Humbled Worry (3 of 7) by Jennifer Waddle

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Humbled Worry (3 of 7)
Series: Prayer Worrier - Turning Every Worry into Powerful Prayer
Jennifer Waddle
Job 1:18-21

I wish we wouldhave ended the last chapter with total and complete victory over our worry;that we could end the book here with closed windows and free hearts. I dobelieve wholeheartedly that God can and has delivered people from every type ofstronghold, and that He can deliver us in an instant. However, I realize forsome of us it's going to be a process. It is goingto take time.

The subtitle ofthis book: Turning Every Worry into Powerful Prayer, makes us think of prayersthat are influential, compelling, or convincing. And boy, us worry girls reallywant to convince God to answer in our favor, don't we?

But what ifpowerful prayer was really the humblest form of prayer?

I am reminded ofJob, in the Bible, and his unimaginable pain in the face of losing nearlyeverything he had, including his children. My heart skips a beat even as I typebecause the thought of that kind of grief overwhelms me. But Job turned thatdevastating time into humble prayer and worship.

''another messenger came and said, 'Your sons and daughters were feastingand drinking wine at the oldest brother's house, when suddenly a mighty windswept in from the desert and struck the four corners of the house. It collapsedon them and they are dead, and I am the only one who has escaped to tell you!' At this, Jobfell to the ground in worship andsaid: 'NakedI came from my mother's womb, and naked I will depart. The Lord gave and the Lordhas taken away; may the Name of the Lord be praised.' '' (Job 1:18-21)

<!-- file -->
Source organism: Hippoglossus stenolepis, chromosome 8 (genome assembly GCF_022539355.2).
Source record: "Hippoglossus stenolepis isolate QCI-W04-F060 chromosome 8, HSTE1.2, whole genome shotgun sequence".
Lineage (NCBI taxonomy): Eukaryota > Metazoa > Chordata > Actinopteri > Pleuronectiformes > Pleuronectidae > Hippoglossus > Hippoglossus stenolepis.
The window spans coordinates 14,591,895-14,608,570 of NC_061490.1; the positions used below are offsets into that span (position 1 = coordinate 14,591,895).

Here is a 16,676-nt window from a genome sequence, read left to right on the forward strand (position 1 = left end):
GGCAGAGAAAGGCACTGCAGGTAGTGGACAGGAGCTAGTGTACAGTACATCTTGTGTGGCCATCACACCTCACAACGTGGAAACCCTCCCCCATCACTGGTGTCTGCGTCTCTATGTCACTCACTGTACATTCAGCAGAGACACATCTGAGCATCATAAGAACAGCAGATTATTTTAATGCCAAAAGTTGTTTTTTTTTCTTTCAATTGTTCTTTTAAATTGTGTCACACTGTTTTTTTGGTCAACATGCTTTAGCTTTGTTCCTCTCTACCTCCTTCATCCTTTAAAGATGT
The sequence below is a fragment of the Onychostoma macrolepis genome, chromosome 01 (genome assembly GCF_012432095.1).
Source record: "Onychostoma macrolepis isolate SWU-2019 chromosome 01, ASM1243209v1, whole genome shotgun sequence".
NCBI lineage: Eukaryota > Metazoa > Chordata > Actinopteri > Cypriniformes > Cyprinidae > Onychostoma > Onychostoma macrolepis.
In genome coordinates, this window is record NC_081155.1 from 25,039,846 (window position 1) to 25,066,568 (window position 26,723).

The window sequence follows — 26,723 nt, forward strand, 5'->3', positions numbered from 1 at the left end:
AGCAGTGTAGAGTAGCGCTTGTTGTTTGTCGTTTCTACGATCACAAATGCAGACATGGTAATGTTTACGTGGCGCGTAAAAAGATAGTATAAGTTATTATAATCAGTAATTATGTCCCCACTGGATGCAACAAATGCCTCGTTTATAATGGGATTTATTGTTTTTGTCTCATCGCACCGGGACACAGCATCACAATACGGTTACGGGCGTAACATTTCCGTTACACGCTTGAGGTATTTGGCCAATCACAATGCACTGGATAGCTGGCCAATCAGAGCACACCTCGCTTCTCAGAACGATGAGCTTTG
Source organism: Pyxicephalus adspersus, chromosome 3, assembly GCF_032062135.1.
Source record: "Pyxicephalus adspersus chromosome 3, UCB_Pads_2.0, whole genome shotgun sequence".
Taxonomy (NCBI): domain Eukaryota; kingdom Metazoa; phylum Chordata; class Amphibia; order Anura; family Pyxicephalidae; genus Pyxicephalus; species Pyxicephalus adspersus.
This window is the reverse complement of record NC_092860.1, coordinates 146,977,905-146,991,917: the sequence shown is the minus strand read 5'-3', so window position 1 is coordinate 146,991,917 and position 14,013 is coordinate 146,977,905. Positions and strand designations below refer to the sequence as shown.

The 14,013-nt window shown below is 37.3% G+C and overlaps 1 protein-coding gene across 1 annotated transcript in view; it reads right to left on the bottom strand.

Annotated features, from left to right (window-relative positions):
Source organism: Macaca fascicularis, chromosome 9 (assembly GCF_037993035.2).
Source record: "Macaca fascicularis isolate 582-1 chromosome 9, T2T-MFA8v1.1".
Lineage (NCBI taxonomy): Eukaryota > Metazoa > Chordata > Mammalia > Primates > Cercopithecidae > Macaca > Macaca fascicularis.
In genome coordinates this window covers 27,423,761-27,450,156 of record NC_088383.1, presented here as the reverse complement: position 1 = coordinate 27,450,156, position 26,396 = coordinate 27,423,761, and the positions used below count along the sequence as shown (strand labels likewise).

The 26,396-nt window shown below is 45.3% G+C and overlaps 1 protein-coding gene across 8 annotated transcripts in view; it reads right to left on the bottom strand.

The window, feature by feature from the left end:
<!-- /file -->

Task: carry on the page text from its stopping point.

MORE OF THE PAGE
Nothing could haveprepared Job for that terrible day. He hadn'trehearsed how he would react. But because of his faithful, daily practice, ofhumbling himself before God, I believe he was able to withstand the horriblenews with absolute trust in the Almighty.

Dear ones, wecannot know the future. Uncertainty is part of life. And I know just readingthis brings on the fretful pitter-patter of our hearts. We WANT to know thateverything is going to be alright. We want that happily-ever-after. And asChristians we know that eternity with the Lord is our happy ending. Heaven isour hope. But if we are honest with ourselves, sometimes the hope of heaven isnot enough to calm our anxiousness now. Does that sound awful? I surehope not. I simply want to shed light on the fact that sometimes worrydiminishes our hope, preventing us from being able to rest in the glory thatawaits us.


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